After some discussion, we dropped off Selina's luggage at Maggies's then went and got her and I covid tests. She needed hers for both the hotel on Helgoland the next day, and also that night's restaurant, since she didn't have her booster yet. At the last minute I decided I might as well schedule one for myself, since I hadn't ended up teaching that day's planned lesson, due to the whole 11th grade being in quarantine. We were both negative—whew!

We had some tasty Asian food—the restaurant was "Vietnamese-Chinese-Thai-Nepalese" so, a lot going on… It turned out to be pretty good, despite Selina's skepticism that a single restaurant could do all of those things well. We hung out and chatted at the restaurant for a long time, such that it was pretty much bedtime when we got back to Maggie's room.

Things had been upgraded since the last time I slept on Maggie's floor however, since she had found a thick sort of exercise mat on the street on one of her runs in Rostock, and after thoroughly sanitizing it, I was able to more comfortably sleep. There was of course the inevitable chatting and giggling before any sleep actually happened though. Before long, Selina and my alarms were ringing in unison, and we had to get up, pack up and head for the train again.

We had time to stop at the grocery store (which was surprisingly busy for that early on a Saturday) and pick up some breakfast and picnic lunch supplies for ourselves before boarding our train from Hamburg to Cuxhaven. The ride was about 2 hours, and by the time we finished our breakfast and did some chatting, we were already pulling in to the station in the costal town that looked decidedly sleepy in January.

After a small moment of confusion, we eventually found the bus stop that would deliver us to the ferry dock. We were surprised to see that evidently some of the other passengers had been on board for a while, since we saw some empty plates in the dining area when I went down to stop off at the bathroom. After this though, we quickly scouted out a place above decks since neither of us wanted to tempt sea sickness.

All the benches were wet, and it was lightly raining and so windy and therefore rather cold. But we hunkered down into our scarves and once we were able to relocate to a spot somewhat sheltered from the wind and rain, we even managed to curl up around our luggage and let the waves rock us to sleep for a short nap. We even caught a glimpse of a rainbow as the clouds cleared.

Because I never managed to dig out a hair band from my bag in a bag in a bag where it was tucked away, my hair looked like a windswept…seagull nest? by the time we landed. But hey, we had gotten some fresh air and most importantly neither of us got seasick!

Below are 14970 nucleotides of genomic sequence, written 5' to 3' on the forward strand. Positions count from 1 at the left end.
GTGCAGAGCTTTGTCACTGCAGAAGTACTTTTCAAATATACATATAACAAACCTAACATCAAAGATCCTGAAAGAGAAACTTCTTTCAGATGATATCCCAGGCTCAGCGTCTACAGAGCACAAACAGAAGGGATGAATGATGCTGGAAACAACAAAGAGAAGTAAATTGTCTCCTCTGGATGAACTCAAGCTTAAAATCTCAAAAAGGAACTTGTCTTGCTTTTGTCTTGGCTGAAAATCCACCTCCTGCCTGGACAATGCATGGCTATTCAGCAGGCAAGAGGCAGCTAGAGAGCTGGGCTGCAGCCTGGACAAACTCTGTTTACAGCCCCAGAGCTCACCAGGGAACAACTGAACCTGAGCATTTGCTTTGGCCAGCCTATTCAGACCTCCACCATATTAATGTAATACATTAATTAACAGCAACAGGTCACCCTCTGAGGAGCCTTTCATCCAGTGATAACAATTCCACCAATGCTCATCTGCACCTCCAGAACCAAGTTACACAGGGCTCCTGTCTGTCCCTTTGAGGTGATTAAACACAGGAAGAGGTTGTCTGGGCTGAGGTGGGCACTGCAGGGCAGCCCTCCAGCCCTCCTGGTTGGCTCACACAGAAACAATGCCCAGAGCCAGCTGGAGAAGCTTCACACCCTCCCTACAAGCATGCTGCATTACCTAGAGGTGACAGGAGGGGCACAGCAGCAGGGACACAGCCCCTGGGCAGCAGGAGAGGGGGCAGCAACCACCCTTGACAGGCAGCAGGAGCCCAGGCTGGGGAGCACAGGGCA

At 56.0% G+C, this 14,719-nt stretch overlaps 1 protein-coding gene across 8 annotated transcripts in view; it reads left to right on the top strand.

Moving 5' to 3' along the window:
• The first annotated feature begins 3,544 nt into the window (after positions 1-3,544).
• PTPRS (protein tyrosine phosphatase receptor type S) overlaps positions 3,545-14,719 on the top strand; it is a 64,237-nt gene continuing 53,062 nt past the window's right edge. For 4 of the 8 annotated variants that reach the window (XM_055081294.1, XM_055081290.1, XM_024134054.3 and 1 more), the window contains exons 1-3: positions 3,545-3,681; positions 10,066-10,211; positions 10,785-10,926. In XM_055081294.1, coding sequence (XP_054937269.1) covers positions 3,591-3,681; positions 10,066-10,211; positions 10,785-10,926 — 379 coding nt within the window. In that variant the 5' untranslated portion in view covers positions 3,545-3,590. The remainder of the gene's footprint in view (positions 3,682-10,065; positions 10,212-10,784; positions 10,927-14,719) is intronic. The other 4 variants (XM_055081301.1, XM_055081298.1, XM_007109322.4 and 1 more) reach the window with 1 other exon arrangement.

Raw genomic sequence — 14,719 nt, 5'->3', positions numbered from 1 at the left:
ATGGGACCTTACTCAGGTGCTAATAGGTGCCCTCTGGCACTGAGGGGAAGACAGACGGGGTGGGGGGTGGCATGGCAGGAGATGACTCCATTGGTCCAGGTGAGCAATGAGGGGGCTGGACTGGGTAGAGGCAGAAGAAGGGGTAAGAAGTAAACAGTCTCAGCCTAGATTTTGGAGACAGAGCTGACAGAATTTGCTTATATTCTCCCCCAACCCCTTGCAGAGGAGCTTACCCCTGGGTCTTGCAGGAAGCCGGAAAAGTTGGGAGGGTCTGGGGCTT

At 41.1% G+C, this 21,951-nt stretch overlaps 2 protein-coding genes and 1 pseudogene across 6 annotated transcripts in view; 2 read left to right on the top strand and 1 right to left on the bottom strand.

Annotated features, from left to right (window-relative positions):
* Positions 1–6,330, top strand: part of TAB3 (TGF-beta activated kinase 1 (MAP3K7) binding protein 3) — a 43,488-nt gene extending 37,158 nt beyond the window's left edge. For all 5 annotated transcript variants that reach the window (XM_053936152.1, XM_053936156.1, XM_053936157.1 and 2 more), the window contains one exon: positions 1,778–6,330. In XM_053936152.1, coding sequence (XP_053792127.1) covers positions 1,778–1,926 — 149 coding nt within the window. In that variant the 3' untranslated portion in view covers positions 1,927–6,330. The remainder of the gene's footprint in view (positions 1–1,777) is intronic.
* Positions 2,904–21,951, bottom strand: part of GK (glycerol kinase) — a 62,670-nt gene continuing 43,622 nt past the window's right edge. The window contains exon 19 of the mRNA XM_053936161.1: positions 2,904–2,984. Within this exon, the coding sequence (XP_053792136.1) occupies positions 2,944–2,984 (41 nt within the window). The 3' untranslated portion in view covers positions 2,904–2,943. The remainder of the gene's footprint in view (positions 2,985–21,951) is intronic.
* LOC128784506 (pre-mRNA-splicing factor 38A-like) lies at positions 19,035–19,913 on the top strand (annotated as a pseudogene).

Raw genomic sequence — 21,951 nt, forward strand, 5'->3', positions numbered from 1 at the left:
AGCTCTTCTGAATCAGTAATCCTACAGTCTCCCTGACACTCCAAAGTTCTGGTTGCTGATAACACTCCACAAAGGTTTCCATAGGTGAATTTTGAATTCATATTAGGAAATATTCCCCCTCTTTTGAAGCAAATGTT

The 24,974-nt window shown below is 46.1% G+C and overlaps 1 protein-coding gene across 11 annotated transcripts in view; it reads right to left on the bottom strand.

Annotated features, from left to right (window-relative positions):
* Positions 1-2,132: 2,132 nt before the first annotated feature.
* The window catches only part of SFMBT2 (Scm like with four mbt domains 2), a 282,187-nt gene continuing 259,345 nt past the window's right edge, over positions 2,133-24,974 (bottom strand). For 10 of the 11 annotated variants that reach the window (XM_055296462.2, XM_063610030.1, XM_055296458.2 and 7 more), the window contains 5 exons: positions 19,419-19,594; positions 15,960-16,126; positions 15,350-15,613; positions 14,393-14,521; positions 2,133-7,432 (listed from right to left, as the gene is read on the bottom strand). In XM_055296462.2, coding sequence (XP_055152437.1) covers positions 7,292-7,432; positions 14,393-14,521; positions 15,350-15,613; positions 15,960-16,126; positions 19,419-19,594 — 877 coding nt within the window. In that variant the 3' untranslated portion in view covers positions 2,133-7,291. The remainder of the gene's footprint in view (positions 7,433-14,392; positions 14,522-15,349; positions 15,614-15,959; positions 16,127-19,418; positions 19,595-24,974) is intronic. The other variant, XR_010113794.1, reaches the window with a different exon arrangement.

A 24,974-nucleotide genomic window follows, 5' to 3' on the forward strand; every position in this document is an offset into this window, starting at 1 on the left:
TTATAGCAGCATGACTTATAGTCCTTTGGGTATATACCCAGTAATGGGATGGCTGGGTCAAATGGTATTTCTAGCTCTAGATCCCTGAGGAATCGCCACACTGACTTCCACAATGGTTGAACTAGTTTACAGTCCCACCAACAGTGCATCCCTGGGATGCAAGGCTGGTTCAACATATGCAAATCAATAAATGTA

Kate and Selina with crazy hair after arriving on Helgoland
My hair is somewhat wild on the best of days, but this was a whole new level

Upon arrival, we ate some bread, cheese and tomatoes on a sunny bench by the water, before heading to check-in at our hotel. After getting the paperwork settled, we dropped our bags in our cute little top-floor room with a lovely skylight view of the water, and set out to explore the tiny island.

We used the voucher we had gotten from the hotel to take the elevator up to the upper level of the island, because why not? We then set off along the winding windswept path that traced the upper edges of the lovely reddish rocky cliffs. Seeing the fearless dining habits of the sheep delicately feasting on the very edge of a heart-stompingly sheer drop-off to the waves crashing below reminded me of being on the Shetland islands. We didn't witness any ruminants plummet to their death, luckily, but we did enjoy some stunning views of blue ocean and blue sky.

Eventually, we wandered our way down to a wide beach with a thick carpet of seaweed near the crashing waves. As it tuned out it also had a sandy surface farther in studded with a surprising amount of green, white and brown sea glass. We meandered along, collecting our handfuls of treasures as our fingers slowly turned numb and we breathed in delicious lungfuls of fresh sea air. It was nearly dark by the time we finished our circuit of the island and made it back to our room.

Sea-glass and a shell in my hand, with the beach in the background
We ended up with at least twice this many treasures by the time we headed back